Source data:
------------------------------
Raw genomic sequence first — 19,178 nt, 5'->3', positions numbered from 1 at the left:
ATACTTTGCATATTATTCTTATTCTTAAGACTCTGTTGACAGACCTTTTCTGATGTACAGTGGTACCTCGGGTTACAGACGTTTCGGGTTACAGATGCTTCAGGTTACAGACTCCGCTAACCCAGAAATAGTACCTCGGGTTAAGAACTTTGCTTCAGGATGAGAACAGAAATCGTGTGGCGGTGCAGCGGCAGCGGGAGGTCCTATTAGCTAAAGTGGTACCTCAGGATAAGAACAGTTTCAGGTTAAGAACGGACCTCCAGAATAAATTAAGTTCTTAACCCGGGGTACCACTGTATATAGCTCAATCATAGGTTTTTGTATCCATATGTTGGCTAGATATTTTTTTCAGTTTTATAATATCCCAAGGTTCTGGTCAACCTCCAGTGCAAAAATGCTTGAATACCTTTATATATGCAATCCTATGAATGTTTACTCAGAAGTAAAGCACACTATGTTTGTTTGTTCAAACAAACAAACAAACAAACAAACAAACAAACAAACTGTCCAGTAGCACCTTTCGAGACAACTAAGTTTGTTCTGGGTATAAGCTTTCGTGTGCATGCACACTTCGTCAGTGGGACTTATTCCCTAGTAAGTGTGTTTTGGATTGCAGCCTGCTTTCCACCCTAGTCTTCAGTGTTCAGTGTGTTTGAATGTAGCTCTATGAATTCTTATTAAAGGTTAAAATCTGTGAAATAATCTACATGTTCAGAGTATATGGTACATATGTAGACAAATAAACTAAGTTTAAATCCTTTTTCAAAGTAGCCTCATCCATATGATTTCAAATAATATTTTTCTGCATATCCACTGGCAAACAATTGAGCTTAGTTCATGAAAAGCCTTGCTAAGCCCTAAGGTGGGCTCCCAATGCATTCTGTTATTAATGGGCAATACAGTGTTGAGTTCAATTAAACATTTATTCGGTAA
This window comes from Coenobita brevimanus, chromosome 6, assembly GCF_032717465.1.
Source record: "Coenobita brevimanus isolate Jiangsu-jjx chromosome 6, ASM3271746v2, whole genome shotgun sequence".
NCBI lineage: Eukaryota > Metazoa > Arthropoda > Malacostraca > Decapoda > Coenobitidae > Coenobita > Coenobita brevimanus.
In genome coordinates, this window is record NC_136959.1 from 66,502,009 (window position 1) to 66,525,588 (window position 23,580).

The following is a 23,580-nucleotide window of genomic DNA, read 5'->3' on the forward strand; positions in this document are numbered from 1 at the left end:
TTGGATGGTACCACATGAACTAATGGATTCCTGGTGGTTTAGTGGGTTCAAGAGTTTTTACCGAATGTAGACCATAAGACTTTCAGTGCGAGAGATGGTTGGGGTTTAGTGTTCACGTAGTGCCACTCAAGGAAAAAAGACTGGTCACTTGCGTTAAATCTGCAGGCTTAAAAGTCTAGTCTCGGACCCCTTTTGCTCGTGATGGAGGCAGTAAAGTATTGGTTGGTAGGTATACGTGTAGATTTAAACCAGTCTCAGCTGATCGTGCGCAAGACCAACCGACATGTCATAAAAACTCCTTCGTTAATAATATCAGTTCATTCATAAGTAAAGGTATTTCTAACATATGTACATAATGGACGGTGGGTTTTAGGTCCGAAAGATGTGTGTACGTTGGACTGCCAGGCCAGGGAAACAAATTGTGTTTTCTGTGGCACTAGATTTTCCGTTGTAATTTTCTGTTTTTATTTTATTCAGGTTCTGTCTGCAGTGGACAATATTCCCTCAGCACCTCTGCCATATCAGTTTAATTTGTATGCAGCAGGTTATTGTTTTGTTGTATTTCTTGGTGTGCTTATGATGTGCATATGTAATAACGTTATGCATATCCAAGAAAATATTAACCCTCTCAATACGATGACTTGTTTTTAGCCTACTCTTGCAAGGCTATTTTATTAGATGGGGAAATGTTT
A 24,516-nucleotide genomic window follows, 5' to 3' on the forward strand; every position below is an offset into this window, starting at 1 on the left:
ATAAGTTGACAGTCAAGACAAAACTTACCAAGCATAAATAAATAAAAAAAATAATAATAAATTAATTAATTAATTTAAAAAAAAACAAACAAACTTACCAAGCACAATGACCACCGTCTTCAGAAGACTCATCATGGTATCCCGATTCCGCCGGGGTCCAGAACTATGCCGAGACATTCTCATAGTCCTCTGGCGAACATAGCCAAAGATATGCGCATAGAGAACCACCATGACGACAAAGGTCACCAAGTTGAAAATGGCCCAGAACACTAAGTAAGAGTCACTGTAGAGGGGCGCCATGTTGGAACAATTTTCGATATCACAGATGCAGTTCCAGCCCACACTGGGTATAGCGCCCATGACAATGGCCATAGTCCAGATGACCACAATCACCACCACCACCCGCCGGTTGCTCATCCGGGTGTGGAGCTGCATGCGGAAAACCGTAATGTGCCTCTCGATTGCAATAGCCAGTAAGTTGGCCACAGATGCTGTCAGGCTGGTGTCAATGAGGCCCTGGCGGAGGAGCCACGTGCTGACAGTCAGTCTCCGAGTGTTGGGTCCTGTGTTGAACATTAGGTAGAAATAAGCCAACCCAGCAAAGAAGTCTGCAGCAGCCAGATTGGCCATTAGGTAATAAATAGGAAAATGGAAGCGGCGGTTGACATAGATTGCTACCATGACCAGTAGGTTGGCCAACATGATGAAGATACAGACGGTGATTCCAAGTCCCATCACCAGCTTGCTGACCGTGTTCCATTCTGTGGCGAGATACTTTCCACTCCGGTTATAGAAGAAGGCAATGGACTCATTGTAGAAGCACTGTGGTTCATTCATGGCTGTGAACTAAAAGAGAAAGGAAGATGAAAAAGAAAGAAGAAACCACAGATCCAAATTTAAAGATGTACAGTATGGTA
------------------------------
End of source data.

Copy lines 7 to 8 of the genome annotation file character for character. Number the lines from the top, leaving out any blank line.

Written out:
The following is a 23,580-nucleotide window of genomic DNA, read 5'->3' on the forward strand; positions in this document are numbered from 1 at the left end:
TTGGATGGTACCACATGAACTAATGGATTCCTGGTGGTTTAGTGGGTTCAAGAGTTTTTACCGAATGTAGACCATAAGACTTTCAGTGCGAGAGATGGTTGGGGTTTAGTGTTCACGTAGTGCCACTCAAGGAAAAAAGACTGGTCACTTGCGTTAAATCTGCAGGCTTAAAAGTCTAGTCTCGGACCCCTTTTGCTCGTGATGGAGGCAGTAAAGTATTGGTTGGTAGGTATACGTGTAGATTTAAACCAGTCTCAGCTGATCGTGCGCAAGACCAACCGACATGTCATAAAAACTCCTTCGTTAATAATATCAGTTCATTCATAAGTAAAGGTATTTCTAACATATGTACATAATGGACGGTGGGTTTTAGGTCCGAAAGATGTGTGTACGTTGGACTGCCAGGCCAGGGAAACAAATTGTGTTTTCTGTGGCACTAGATTTTCCGTTGTAATTTTCTGTTTTTATTTTATTCAGGTTCTGTCTGCAGTGGACAATATTCCCTCAGCACCTCTGCCATATCAGTTTAATTTGTATGCAGCAGGTTATTGTTTTGTTGTATTTCTTGGTGTGCTTATGATGTGCATATGTAATAACGTTATGCATATCCAAGAAAATATTAACCCTCTCAATACGATGACTTGTTTTTAGCCTACTCTTGCAAGGCTATTTTATTAGATGGGGAAATGTTT